1. The District Judge has dismissed this suit, on the ground that this was a suit for enhancement, and no notice required by Section 14 of the Rent Law had been served. It appears to us that the terms of the contract between the parties, under which the tenancy of the defendant was created, dispenses with the necessity for such notice. The case is precisely similar to that decided by a Division Bench of this Court, consisting of Morris, J., and myself, in Appeal No. 759 of 1878. In that judgment we expressed ourselves to the following effect: 'There is no provision as to the necessity of previous notice or even to the presence of the tenant at the time of measurement. The tenant unreservedly stipulates to pay at a certain rate per kani for any such land as upon measurement may be found to be in excess of the estimated area. Under the contract the time of discovery of the excess land by means of measurement is the moment from which he engages to pay additional rent for such excess land. The view thus taken that the special terms of the ryot's kabuliat dispenses with the necessity of a notice in terms of the Rent Law is in accordance with the judgment of a, Division Bench of this Court in Ram Narain Lall v. Gumbeer Singh 19 W.R. 108.' In accordance with the precedent of that decision, we set aside the judgment of the lower Appellate Court, and restore that of the first Court. The plaintiff will receive the costs of this Court and of the lower Appellate Court.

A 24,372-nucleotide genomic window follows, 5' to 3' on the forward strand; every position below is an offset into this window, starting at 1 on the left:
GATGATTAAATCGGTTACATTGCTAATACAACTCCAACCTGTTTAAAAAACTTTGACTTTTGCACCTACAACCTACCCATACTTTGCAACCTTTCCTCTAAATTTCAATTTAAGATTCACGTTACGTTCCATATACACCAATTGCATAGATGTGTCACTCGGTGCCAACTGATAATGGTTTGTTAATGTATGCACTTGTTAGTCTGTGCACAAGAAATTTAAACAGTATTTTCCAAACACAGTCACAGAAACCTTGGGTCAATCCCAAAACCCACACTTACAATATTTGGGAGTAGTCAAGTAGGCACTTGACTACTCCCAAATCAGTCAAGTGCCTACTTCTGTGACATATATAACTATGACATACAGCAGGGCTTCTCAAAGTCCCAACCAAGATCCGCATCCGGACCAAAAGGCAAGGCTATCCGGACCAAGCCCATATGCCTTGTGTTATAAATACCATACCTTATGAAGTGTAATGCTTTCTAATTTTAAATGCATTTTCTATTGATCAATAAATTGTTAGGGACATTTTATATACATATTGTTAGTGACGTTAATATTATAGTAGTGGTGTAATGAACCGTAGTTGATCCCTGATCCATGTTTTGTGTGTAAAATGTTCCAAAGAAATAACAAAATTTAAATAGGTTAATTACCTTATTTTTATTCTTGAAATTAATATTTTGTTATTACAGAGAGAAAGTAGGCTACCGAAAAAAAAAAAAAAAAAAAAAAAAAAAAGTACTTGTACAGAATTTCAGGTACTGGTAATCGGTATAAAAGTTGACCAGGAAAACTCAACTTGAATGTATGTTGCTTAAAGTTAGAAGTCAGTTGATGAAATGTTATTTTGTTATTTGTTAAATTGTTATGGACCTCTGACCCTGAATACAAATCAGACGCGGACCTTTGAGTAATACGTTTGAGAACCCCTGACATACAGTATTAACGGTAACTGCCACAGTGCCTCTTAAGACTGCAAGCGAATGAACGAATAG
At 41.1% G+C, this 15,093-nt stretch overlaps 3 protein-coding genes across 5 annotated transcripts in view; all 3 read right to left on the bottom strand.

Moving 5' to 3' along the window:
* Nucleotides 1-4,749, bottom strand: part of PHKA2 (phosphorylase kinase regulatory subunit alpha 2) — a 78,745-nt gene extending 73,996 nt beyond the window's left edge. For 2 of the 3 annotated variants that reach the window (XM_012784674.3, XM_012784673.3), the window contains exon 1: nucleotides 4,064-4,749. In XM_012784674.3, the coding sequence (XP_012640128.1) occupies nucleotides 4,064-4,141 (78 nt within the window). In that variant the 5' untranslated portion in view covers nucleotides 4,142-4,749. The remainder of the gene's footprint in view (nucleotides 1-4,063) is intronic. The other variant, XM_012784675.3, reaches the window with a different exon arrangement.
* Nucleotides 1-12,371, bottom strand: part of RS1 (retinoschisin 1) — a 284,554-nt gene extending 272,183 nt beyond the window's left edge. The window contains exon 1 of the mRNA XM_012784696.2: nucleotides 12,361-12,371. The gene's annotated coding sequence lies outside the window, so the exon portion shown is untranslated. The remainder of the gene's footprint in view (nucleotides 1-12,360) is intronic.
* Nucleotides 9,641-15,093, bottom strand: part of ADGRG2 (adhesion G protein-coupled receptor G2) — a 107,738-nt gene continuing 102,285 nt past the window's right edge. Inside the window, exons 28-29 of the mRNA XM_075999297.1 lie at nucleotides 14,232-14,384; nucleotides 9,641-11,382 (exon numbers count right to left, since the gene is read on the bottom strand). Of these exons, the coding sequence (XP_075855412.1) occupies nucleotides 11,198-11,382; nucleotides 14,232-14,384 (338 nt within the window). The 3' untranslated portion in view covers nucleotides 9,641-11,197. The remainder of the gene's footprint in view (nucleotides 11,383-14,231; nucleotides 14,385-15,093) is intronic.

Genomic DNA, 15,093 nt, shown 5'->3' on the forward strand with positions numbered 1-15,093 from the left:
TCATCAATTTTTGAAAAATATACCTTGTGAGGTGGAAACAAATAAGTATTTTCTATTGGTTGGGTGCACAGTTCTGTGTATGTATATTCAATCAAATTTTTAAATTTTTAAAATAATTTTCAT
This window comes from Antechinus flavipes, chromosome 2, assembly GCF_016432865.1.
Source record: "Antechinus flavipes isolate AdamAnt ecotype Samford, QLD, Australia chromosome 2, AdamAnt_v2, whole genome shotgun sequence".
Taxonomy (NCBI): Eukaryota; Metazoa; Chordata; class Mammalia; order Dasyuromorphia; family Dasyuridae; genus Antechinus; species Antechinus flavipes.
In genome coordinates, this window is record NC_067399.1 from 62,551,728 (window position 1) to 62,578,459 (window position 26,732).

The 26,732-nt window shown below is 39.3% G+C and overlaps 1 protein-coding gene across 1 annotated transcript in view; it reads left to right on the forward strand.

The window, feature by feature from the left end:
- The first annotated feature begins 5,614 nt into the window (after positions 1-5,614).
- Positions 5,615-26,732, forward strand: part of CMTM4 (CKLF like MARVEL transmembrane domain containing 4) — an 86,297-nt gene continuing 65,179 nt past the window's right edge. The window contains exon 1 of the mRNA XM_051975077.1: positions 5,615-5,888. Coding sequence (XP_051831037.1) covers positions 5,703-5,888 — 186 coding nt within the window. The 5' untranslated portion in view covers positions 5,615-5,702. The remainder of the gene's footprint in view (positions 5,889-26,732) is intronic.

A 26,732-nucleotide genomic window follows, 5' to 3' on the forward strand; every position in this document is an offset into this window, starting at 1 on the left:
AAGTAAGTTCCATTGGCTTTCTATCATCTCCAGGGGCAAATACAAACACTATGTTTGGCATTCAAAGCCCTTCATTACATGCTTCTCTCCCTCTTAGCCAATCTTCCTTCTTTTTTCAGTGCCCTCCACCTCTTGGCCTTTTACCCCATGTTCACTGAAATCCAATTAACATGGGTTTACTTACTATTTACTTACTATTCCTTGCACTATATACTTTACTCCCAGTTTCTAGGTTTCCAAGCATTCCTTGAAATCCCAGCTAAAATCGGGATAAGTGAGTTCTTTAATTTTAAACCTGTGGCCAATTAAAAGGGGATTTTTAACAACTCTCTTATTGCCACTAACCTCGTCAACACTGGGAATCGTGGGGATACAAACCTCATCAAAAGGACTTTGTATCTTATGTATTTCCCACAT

2. I concur. I think that this case is not similar to the case of Thekmee Beldar v. Ram Kishen Lall 15 W.R. 71 upon which the District Judge relies. In that case there was no express agreement to pay additional rent for additional land. Nor is this case precisely similar to the Full Bench case of Nistarini Dasi v. Bonomali Chatterji I.L.R. 4 Cal. 941. It is similar to Special Appeal, No. 759 of 1878, referred to by Prinsep, J. In that case the patta or kabuliat was for a term of ten years, in the present case it is a maurasi kabuliat. Now, a maurasi lease is, according to the custom of this country, a permanent lease. It appears to me, therefore, that the written engagement in this case does, by necessary implication, specify the period of such engagement, and that the provisions of Section 15 of the Rent Law requiring a notice do not apply.